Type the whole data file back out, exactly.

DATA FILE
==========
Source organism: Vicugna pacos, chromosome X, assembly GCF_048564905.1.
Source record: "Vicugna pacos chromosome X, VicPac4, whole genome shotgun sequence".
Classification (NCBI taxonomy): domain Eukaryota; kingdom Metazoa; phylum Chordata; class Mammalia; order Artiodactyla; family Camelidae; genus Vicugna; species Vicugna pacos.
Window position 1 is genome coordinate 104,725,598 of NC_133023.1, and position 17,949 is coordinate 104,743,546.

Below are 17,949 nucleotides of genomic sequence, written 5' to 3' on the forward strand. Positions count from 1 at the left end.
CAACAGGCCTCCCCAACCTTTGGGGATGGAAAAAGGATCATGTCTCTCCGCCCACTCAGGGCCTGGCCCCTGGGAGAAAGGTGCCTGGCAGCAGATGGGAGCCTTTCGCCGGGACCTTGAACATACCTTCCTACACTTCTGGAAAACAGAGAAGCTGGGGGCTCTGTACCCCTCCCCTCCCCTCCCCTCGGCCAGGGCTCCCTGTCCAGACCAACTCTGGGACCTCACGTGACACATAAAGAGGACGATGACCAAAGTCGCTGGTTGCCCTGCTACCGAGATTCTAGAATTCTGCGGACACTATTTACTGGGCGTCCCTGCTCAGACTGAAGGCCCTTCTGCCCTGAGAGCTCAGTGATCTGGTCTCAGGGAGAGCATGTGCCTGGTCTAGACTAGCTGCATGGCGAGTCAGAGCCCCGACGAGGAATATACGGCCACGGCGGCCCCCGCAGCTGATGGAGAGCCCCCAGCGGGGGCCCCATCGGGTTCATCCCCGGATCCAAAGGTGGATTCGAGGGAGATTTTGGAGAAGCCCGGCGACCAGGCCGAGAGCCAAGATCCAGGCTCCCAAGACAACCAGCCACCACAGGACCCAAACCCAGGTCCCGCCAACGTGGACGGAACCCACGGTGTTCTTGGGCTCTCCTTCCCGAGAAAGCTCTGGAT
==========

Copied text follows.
Source organism: Vicugna pacos, chromosome X, assembly GCF_048564905.1.
Source record: "Vicugna pacos chromosome X, VicPac4, whole genome shotgun sequence".
Classification (NCBI taxonomy): domain Eukaryota; kingdom Metazoa; phylum Chordata; class Mammalia; order Artiodactyla; family Camelidae; genus Vicugna; species Vicugna pacos.
Window position 1 is genome coordinate 104,725,598 of NC_133023.1, and position 17,949 is coordinate 104,743,546.

Below are 17,949 nucleotides of genomic sequence, written 5' to 3' on the forward strand. Positions count from 1 at the left end.
CAACAGGCCTCCCCAACCTTTGGGGATGGAAAAAGGATCATGTCTCTCCGCCCACTCAGGGCCTGGCCCCTGGGAGAAAGGTGCCTGGCAGCAGATGGGAGCCTTTCGCCGGGACCTTGAACATACCTTCCTACACTTCTGGAAAACAGAGAAGCTGGGGGCTCTGTACCCCTCCCCTCCCCTCCCCTCGGCCAGGGCTCCCTGTCCAGACCAACTCTGGGACCTCACGTGACACATAAAGAGGACGATGACCAAAGTCGCTGGTTGCCCTGCTACCGAGATTCTAGAATTCTGCGGACACTATTTACTGGGCGTCCCTGCTCAGACTGAAGGCCCTTCTGCCCTGAGAGCTCAGTGATCTGGTCTCAGGGAGAGCATGTGCCTGGTCTAGACTAGCTGCATGGCGAGTCAGAGCCCCGACGAGGAATATACGGCCACGGCGGCCCCCGCAGCTGATGGAGAGCCCCCAGCGGGGGCCCCATCGGGTTCATCCCCGGATCCAAAGGTGGATTCGAGGGAGATTTTGGAGAAGCCCGGCGACCAGGCCGAGAGCCAAGATCCAGGCTCCCAAGACAACCAGCCACCACAGGACCCAAACCCAGGTCCCGCCAACGTGGACGGAACCCACGGTGTTCTTGGGCTCTCCTTCCCGAGAAAGCTCTGGAT